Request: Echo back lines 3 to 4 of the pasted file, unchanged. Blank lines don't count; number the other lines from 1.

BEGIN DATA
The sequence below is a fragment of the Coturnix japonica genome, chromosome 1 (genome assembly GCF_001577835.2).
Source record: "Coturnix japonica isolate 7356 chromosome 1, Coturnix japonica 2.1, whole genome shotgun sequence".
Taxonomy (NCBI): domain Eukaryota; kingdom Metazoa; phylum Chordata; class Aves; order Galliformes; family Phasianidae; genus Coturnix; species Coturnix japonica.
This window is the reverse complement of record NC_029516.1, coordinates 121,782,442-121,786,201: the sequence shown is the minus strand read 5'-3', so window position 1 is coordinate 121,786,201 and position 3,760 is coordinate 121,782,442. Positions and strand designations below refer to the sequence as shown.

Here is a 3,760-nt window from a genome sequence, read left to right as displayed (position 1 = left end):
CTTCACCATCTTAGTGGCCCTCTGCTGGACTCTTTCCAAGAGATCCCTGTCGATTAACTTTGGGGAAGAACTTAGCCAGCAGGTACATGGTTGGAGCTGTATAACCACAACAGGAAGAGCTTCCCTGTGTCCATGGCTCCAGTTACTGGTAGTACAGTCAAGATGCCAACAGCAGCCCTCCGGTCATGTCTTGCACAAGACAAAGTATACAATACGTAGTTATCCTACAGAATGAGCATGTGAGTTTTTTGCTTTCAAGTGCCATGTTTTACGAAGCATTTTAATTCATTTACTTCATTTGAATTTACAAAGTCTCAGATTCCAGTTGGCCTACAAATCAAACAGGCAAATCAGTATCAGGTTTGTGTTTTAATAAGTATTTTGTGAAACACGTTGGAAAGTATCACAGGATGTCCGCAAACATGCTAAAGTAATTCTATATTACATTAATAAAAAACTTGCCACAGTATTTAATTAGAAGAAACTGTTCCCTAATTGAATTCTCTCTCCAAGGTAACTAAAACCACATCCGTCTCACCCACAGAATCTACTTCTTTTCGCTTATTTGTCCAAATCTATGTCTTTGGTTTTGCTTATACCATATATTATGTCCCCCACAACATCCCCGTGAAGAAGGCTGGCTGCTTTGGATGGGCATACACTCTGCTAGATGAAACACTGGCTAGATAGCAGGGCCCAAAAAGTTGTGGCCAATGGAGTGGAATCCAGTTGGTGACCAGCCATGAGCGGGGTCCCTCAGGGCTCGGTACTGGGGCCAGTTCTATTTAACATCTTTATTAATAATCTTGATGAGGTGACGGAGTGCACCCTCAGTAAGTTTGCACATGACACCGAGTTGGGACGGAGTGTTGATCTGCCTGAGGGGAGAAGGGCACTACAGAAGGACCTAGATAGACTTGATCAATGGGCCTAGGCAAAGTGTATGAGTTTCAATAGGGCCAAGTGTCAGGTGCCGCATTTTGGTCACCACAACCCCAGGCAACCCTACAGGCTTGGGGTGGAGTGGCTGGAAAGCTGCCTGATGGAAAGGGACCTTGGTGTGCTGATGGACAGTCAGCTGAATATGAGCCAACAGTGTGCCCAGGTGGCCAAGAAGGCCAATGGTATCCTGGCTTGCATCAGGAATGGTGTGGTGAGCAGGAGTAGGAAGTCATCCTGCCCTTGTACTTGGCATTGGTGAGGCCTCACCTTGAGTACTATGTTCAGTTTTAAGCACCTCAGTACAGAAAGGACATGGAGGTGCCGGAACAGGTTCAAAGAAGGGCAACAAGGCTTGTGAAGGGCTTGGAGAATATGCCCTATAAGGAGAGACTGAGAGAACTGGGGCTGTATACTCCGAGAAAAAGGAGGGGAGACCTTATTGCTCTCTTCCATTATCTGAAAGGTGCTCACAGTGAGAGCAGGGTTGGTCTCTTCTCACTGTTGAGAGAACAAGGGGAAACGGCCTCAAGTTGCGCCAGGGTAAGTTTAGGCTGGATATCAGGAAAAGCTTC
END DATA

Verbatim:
Taxonomy (NCBI): domain Eukaryota; kingdom Metazoa; phylum Chordata; class Aves; order Galliformes; family Phasianidae; genus Coturnix; species Coturnix japonica.
This window is the reverse complement of record NC_029516.1, coordinates 121,782,442-121,786,201: the sequence shown is the minus strand read 5'-3', so window position 1 is coordinate 121,786,201 and position 3,760 is coordinate 121,782,442. Positions and strand designations below refer to the sequence as shown.